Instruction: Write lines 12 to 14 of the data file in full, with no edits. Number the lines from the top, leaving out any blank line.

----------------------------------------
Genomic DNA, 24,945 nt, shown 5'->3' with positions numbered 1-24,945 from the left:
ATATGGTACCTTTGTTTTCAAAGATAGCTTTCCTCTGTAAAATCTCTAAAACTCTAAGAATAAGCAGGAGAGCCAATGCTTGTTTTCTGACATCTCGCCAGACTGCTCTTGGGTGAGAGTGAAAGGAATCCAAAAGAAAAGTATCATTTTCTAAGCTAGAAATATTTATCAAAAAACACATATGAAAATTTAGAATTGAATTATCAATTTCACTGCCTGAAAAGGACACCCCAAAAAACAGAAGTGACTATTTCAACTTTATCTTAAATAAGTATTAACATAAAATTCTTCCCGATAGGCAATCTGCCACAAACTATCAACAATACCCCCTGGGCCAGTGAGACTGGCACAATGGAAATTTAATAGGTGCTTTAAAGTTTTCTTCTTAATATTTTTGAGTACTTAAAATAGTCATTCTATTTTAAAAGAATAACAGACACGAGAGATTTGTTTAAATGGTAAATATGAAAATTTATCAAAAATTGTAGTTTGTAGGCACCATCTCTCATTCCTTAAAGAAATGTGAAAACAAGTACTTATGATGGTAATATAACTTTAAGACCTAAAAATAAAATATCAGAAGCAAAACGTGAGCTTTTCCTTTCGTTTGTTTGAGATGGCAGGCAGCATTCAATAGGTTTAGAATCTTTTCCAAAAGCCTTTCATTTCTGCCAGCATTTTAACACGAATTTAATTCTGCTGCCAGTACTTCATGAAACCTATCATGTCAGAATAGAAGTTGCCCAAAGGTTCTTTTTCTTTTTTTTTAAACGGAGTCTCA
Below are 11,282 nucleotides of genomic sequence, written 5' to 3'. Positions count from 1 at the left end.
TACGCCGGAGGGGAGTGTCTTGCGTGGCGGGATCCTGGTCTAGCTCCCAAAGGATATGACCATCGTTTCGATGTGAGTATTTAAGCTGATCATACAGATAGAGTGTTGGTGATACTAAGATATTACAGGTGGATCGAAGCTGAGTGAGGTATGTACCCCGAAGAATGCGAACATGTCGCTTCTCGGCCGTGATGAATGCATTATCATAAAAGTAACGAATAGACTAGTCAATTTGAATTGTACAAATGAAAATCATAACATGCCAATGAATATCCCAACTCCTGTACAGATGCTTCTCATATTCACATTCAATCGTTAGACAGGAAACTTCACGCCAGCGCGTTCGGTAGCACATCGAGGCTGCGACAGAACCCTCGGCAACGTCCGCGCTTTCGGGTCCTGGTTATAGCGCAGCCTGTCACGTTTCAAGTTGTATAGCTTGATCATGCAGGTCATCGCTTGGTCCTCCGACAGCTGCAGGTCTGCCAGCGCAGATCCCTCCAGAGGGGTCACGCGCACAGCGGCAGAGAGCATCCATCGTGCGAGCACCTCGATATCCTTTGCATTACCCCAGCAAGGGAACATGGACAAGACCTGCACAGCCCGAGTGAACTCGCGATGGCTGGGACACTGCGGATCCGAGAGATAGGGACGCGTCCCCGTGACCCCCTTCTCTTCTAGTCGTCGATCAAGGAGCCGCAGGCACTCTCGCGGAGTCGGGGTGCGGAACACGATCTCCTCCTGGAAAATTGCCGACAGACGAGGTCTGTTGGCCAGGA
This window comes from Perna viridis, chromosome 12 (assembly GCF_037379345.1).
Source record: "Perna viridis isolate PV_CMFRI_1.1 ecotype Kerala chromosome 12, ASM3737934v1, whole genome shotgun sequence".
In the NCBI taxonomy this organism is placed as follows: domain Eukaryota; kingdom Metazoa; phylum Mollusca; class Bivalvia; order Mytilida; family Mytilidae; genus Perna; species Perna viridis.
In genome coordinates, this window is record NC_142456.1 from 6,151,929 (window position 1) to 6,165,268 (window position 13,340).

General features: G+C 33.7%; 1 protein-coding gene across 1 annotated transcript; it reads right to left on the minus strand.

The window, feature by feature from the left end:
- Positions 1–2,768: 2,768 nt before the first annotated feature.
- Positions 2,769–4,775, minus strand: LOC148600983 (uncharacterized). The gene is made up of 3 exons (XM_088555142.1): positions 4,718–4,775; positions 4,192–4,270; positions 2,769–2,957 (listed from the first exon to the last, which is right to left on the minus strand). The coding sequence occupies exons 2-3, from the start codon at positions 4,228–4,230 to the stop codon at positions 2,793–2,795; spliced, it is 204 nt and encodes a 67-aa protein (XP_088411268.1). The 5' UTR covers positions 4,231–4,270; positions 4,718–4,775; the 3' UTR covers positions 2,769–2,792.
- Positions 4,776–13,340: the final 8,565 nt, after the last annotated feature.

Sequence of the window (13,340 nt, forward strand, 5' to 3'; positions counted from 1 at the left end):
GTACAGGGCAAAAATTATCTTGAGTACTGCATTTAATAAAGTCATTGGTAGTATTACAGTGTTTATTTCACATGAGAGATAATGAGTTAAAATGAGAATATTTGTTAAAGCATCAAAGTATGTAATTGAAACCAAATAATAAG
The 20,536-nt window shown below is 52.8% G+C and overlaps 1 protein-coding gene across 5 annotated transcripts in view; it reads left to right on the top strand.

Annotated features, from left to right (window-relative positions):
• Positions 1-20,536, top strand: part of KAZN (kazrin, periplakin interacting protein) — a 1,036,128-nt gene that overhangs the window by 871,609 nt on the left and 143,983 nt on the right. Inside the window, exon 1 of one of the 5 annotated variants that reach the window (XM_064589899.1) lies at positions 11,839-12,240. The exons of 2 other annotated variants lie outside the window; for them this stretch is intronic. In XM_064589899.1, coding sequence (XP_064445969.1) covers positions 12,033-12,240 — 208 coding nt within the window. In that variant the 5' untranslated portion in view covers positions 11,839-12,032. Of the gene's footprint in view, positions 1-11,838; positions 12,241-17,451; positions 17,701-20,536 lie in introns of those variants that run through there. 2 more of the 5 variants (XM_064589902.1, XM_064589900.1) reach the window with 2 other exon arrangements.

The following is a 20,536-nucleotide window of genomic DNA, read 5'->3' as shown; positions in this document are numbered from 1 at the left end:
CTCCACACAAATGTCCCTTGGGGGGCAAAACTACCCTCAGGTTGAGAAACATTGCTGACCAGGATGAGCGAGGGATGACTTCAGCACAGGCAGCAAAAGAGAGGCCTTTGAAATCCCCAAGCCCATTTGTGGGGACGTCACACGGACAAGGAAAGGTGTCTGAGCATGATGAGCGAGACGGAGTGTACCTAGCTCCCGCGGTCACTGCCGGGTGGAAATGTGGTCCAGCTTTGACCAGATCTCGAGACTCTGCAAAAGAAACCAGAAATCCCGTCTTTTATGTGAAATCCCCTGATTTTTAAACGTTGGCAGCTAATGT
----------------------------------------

- Positions 2,769–4,775, minus strand: LOC148600983 (uncharacterized). The gene is made up of 3 exons (XM_088555142.1): positions 4,718–4,775; positions 4,192–4,270; positions 2,769–2,957 (listed from the first exon to the last, which is right to left on the minus strand). The coding sequence occupies exons 2-3, from the start codon at positions 4,228–4,230 to the stop codon at positions 2,793–2,795; spliced, it is 204 nt and encodes a 67-aa protein (XP_088411268.1). The 5' UTR covers positions 4,231–4,270; positions 4,718–4,775; the 3' UTR covers positions 2,769–2,792.
- Positions 4,776–13,340: the final 8,565 nt, after the last annotated feature.

Sequence of the window (13,340 nt, forward strand, 5' to 3'; positions counted from 1 at the left end):